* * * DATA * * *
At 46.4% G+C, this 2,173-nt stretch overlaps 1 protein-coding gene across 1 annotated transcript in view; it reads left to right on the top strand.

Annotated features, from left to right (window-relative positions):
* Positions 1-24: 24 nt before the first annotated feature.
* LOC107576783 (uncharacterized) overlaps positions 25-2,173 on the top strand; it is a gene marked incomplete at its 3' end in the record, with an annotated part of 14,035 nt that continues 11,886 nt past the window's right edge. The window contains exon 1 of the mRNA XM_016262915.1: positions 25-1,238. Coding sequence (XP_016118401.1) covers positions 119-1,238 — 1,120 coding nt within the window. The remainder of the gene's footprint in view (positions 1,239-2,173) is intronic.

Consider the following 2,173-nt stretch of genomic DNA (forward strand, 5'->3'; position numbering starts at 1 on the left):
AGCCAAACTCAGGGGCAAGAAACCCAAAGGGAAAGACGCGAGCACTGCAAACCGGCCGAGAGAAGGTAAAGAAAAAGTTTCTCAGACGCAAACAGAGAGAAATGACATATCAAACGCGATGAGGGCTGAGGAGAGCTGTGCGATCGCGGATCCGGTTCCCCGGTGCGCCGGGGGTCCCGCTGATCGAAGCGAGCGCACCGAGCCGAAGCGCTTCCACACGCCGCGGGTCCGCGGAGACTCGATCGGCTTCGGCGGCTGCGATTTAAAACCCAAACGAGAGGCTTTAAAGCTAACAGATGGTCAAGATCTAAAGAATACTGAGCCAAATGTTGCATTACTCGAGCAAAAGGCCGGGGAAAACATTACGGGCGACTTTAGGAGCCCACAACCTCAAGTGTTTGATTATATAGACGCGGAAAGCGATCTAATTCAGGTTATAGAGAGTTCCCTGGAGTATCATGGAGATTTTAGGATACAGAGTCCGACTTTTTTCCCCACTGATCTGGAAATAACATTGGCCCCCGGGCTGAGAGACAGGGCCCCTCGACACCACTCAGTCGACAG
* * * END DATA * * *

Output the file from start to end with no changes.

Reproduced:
At 46.4% G+C, this 2,173-nt stretch overlaps 1 protein-coding gene across 1 annotated transcript in view; it reads left to right on the top strand.

Annotated features, from left to right (window-relative positions):
* Positions 1-24: 24 nt before the first annotated feature.
* LOC107576783 (uncharacterized) overlaps positions 25-2,173 on the top strand; it is a gene marked incomplete at its 3' end in the record, with an annotated part of 14,035 nt that continues 11,886 nt past the window's right edge. The window contains exon 1 of the mRNA XM_016262915.1: positions 25-1,238. Coding sequence (XP_016118401.1) covers positions 119-1,238 — 1,120 coding nt within the window. The remainder of the gene's footprint in view (positions 1,239-2,173) is intronic.

Consider the following 2,173-nt stretch of genomic DNA (forward strand, 5'->3'; position numbering starts at 1 on the left):
AGCCAAACTCAGGGGCAAGAAACCCAAAGGGAAAGACGCGAGCACTGCAAACCGGCCGAGAGAAGGTAAAGAAAAAGTTTCTCAGACGCAAACAGAGAGAAATGACATATCAAACGCGATGAGGGCTGAGGAGAGCTGTGCGATCGCGGATCCGGTTCCCCGGTGCGCCGGGGGTCCCGCTGATCGAAGCGAGCGCACCGAGCCGAAGCGCTTCCACACGCCGCGGGTCCGCGGAGACTCGATCGGCTTCGGCGGCTGCGATTTAAAACCCAAACGAGAGGCTTTAAAGCTAACAGATGGTCAAGATCTAAAGAATACTGAGCCAAATGTTGCATTACTCGAGCAAAAGGCCGGGGAAAACATTACGGGCGACTTTAGGAGCCCACAACCTCAAGTGTTTGATTATATAGACGCGGAAAGCGATCTAATTCAGGTTATAGAGAGTTCCCTGGAGTATCATGGAGATTTTAGGATACAGAGTCCGACTTTTTTCCCCACTGATCTGGAAATAACATTGGCCCCCGGGCTGAGAGACAGGGCCCCTCGACACCACTCAGTCGACAG